NIGHT OF MUSIC AND MEMORIES hosted by 2 time JUNO winner Fred Penner
review by Deb Draper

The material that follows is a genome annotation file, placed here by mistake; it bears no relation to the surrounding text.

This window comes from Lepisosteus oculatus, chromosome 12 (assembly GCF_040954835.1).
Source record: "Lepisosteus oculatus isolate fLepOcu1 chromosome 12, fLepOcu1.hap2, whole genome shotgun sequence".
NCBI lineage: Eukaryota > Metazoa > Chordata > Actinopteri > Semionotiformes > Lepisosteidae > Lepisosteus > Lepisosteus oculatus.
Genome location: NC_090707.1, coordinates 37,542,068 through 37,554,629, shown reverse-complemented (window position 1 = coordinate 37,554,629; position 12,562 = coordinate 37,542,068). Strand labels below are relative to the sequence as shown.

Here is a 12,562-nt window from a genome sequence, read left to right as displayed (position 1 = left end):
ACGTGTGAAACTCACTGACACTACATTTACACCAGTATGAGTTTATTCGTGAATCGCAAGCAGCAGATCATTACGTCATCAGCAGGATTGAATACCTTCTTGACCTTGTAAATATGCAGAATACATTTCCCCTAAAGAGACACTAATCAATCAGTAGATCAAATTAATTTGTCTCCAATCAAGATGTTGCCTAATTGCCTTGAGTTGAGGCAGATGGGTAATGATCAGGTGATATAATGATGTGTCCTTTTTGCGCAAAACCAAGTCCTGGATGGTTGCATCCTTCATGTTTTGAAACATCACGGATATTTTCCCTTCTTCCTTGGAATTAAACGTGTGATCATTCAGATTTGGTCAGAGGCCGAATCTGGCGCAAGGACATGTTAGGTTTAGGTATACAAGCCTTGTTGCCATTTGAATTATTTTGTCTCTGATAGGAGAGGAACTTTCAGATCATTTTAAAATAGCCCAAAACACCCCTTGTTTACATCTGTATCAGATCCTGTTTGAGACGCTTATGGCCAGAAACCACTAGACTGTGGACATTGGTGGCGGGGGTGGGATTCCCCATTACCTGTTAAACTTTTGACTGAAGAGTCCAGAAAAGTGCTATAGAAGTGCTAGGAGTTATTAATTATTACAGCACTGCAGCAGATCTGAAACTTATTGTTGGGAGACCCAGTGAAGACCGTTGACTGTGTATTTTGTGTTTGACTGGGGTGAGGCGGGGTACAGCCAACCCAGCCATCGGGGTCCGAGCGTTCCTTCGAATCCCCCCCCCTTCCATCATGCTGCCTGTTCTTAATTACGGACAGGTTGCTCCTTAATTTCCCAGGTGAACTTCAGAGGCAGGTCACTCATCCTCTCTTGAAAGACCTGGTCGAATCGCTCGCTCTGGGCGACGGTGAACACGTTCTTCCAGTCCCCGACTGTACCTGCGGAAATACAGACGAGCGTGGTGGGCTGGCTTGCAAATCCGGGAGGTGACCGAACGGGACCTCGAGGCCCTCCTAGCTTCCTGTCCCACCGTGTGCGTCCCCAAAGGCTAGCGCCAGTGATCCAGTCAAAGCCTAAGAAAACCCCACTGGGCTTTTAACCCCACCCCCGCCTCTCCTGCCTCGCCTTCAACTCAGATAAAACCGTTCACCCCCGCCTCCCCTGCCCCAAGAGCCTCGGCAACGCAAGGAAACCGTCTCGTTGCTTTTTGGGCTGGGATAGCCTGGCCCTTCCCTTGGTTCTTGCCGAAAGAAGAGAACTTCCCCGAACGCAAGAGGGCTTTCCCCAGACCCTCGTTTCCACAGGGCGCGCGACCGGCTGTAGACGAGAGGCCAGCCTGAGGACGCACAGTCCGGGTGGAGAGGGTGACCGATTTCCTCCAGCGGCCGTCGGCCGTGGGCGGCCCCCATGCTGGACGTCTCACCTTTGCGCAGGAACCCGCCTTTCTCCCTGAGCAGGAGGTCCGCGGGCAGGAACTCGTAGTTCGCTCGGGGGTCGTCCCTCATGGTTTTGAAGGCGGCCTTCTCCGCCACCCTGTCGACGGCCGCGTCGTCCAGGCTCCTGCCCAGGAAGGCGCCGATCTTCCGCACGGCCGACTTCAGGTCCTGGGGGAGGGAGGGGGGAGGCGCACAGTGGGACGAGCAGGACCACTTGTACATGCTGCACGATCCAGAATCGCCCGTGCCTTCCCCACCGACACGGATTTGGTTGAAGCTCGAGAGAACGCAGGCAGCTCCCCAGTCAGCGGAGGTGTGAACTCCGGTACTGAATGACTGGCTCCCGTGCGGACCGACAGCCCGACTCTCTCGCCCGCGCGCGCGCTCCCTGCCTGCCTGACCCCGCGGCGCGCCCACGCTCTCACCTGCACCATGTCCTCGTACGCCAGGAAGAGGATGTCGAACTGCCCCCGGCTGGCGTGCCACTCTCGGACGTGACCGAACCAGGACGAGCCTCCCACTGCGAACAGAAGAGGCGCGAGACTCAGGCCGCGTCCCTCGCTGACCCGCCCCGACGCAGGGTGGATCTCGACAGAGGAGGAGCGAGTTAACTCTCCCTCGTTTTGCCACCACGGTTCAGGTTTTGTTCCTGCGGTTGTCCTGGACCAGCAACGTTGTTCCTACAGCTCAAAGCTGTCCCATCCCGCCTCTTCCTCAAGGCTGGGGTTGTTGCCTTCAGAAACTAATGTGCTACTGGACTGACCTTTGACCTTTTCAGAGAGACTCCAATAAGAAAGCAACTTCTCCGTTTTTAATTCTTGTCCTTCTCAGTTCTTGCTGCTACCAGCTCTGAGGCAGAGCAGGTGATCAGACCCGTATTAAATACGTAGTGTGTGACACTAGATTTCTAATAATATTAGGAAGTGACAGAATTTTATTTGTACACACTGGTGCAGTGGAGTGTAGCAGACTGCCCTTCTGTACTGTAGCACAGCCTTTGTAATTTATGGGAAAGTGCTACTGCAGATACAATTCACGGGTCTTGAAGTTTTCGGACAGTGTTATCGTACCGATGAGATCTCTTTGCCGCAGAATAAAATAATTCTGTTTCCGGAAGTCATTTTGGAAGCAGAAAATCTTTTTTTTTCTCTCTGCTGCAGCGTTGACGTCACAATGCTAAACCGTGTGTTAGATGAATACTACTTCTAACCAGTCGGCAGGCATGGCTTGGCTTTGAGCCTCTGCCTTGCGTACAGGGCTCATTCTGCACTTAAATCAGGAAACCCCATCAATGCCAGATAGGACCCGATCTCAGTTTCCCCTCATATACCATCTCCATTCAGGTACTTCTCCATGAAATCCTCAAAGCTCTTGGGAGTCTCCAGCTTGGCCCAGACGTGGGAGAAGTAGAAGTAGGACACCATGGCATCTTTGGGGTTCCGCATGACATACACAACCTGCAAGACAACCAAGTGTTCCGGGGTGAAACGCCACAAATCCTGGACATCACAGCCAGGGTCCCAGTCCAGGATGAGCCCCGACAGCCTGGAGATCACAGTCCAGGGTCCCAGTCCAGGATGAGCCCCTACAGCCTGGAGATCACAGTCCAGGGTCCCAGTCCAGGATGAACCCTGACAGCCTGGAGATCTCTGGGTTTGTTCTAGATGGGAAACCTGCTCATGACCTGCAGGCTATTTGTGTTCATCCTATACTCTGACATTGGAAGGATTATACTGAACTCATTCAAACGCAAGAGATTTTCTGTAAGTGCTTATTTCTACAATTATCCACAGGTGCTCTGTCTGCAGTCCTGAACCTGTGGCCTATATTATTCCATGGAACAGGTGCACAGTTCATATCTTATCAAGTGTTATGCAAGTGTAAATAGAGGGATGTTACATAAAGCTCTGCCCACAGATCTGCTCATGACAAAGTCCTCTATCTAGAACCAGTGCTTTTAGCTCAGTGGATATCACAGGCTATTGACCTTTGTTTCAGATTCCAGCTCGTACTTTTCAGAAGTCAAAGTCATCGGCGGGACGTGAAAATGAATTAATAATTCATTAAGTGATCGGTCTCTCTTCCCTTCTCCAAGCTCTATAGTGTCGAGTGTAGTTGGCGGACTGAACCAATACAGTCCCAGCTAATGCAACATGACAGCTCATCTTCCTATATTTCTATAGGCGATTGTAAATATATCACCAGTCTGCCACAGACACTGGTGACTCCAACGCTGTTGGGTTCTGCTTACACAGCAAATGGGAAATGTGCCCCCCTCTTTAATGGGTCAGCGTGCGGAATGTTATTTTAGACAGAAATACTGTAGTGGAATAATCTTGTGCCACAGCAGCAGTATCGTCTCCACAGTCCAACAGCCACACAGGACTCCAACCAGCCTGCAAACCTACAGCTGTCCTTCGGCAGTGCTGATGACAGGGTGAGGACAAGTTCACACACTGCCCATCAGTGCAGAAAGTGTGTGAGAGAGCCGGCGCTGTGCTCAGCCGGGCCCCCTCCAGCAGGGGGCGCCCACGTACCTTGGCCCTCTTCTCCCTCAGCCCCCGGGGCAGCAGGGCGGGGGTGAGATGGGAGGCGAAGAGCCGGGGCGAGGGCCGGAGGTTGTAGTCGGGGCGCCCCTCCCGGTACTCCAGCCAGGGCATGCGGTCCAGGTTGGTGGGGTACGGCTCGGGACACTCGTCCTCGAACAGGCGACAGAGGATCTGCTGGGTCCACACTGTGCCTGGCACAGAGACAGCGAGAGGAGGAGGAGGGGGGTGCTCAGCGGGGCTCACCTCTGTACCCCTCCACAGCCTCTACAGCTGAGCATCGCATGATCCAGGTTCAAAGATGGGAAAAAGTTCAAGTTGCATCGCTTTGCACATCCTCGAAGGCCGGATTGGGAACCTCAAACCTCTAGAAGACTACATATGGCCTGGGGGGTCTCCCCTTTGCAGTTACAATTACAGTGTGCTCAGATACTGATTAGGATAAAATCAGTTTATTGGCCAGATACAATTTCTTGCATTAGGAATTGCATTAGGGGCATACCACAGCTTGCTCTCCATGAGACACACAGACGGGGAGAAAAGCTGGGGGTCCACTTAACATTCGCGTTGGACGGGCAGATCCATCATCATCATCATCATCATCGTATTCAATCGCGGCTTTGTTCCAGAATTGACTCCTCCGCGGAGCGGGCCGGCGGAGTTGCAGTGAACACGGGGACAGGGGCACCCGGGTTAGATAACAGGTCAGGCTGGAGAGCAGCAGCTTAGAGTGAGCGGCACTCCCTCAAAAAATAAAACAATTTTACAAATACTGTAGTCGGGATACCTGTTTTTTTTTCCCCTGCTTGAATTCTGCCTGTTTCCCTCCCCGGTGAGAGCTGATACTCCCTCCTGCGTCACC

Canadian Music Therapy Trust that formed in 1993 has funded over 450 music therapy projects coast to coast in Canada and has raised $4.8 million.  Their music therapists have helped improve health, realize goals, and positively change the lives of thousands of Canadians every year.  The Canadian Music Therapy Trust Fund is a dynamic organization integrating, educating, celebrating and promoting all facets of music therapy with a mission to promote, develop, and support music therapy services and research in order to improve the quality of life for Canadians, who’s vision it to create a better life for Canadians through music therapy.  This tremendous event, was run by the fabulous Drink Inc ( ) who’s events is owned & operated, and has been a part of many major events across Canada, just like this event with Canadian Music Therapy Trust.  Drink Inc. has a broad spectrum of event experience built from Concerts and Music Events, Consumer Shows and Festivals, Sporting Events, Charitable Events, and Corporate Events, and the staff is not short of amazing. Their company’s industry contacts, built and run catering to thousands of people, while also executing smaller events focused on a more intimate crowd. Much of Drink Inc.’s success is built on knowing the consumer market and understanding our partners’ needs. As founder of the Toronto Wine & Spirit Festival and co-founder of Toronto’s Festival of Beer, they have operated consumer shows, festivals in markets across Canada in Alcohol category for almost two decades. Whether it be a corporate function or a city wide festival, regardless of size, they have the skills, expertise and industry contacts to make your event a success.  I am proud to announce that this Music Memories concert was the 1st Drink Inc. has done with Canadian Music Therapy and Drink Inc. presented CMTTF with a cheque for a grand total of $5,742.26   Please visit and make a difference.  The location of the venue was simply a magical musical match. Built in 1871, The Berkeley Church, hall was transformed into Toronto’s most original event venue. The age and preservation of this masterpiece building of originality, added character to this one of a kid event. Just visiting this historical building of ambiance and modern d├ęcor, gave me goosebumps and anticipation with its 17-foot stained glass windows, hard wood floors and Victorian Inspired bar with the magnificent stage and domed ceiling.  You just knew that this was a special place which added to the rich sounds throughout the hall, hard to believe that a senior building still standing in magnificent stature could propel such deep rich musical sounds.  The Berkeley Church a stunning escape from the ordinary and is a landmark historic building that includes 4 versatile spaces: visit today and check out the Grand Ballroom, The Mezzanine, The Wine Cellar, and Circa 1871 Lounge.